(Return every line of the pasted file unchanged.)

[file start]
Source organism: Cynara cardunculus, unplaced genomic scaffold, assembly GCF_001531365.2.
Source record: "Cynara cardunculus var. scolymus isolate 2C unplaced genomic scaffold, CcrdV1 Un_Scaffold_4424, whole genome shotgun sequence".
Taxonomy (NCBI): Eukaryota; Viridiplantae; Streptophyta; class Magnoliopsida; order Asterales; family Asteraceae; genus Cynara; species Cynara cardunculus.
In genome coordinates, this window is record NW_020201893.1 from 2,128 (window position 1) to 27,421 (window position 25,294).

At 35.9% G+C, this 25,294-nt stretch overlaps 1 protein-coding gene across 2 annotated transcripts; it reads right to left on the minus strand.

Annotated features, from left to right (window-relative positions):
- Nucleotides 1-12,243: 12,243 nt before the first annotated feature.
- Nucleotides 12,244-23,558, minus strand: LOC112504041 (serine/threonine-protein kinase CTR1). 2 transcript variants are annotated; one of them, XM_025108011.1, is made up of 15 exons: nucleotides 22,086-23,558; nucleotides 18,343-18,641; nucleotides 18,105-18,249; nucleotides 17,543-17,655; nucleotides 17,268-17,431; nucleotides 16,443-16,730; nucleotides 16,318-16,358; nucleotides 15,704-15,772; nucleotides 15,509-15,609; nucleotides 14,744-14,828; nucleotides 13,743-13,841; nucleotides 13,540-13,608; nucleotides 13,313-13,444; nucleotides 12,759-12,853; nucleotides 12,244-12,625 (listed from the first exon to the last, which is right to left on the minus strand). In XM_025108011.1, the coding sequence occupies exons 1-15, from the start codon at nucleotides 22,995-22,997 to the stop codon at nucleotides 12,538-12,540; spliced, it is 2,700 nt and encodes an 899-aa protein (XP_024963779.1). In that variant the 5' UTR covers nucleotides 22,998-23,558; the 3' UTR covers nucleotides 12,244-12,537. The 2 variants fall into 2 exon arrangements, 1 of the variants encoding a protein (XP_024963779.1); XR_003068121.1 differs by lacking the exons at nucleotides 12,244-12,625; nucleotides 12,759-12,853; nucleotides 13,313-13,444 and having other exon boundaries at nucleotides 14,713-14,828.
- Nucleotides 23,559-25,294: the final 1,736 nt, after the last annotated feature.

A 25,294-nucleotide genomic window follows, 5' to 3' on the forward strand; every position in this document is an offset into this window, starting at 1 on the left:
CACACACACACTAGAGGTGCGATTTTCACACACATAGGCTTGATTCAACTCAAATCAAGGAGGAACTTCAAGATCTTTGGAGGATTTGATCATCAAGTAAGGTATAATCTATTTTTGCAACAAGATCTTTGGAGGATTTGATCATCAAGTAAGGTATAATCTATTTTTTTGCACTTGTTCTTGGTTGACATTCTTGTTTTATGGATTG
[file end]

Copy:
Source organism: Cynara cardunculus, unplaced genomic scaffold, assembly GCF_001531365.2.
Source record: "Cynara cardunculus var. scolymus isolate 2C unplaced genomic scaffold, CcrdV1 Un_Scaffold_4424, whole genome shotgun sequence".
Taxonomy (NCBI): Eukaryota; Viridiplantae; Streptophyta; class Magnoliopsida; order Asterales; family Asteraceae; genus Cynara; species Cynara cardunculus.
In genome coordinates, this window is record NW_020201893.1 from 2,128 (window position 1) to 27,421 (window position 25,294).

At 35.9% G+C, this 25,294-nt stretch overlaps 1 protein-coding gene across 2 annotated transcripts; it reads right to left on the minus strand.

Annotated features, from left to right (window-relative positions):
- Nucleotides 1-12,243: 12,243 nt before the first annotated feature.
- Nucleotides 12,244-23,558, minus strand: LOC112504041 (serine/threonine-protein kinase CTR1). 2 transcript variants are annotated; one of them, XM_025108011.1, is made up of 15 exons: nucleotides 22,086-23,558; nucleotides 18,343-18,641; nucleotides 18,105-18,249; nucleotides 17,543-17,655; nucleotides 17,268-17,431; nucleotides 16,443-16,730; nucleotides 16,318-16,358; nucleotides 15,704-15,772; nucleotides 15,509-15,609; nucleotides 14,744-14,828; nucleotides 13,743-13,841; nucleotides 13,540-13,608; nucleotides 13,313-13,444; nucleotides 12,759-12,853; nucleotides 12,244-12,625 (listed from the first exon to the last, which is right to left on the minus strand). In XM_025108011.1, the coding sequence occupies exons 1-15, from the start codon at nucleotides 22,995-22,997 to the stop codon at nucleotides 12,538-12,540; spliced, it is 2,700 nt and encodes an 899-aa protein (XP_024963779.1). In that variant the 5' UTR covers nucleotides 22,998-23,558; the 3' UTR covers nucleotides 12,244-12,537. The 2 variants fall into 2 exon arrangements, 1 of the variants encoding a protein (XP_024963779.1); XR_003068121.1 differs by lacking the exons at nucleotides 12,244-12,625; nucleotides 12,759-12,853; nucleotides 13,313-13,444 and having other exon boundaries at nucleotides 14,713-14,828.
- Nucleotides 23,559-25,294: the final 1,736 nt, after the last annotated feature.

A 25,294-nucleotide genomic window follows, 5' to 3' on the forward strand; every position in this document is an offset into this window, starting at 1 on the left:
CACACACACACTAGAGGTGCGATTTTCACACACATAGGCTTGATTCAACTCAAATCAAGGAGGAACTTCAAGATCTTTGGAGGATTTGATCATCAAGTAAGGTATAATCTATTTTTGCAACAAGATCTTTGGAGGATTTGATCATCAAGTAAGGTATAATCTATTTTTTTGCACTTGTTCTTGGTTGACATTCTTGTTTTATGGATTG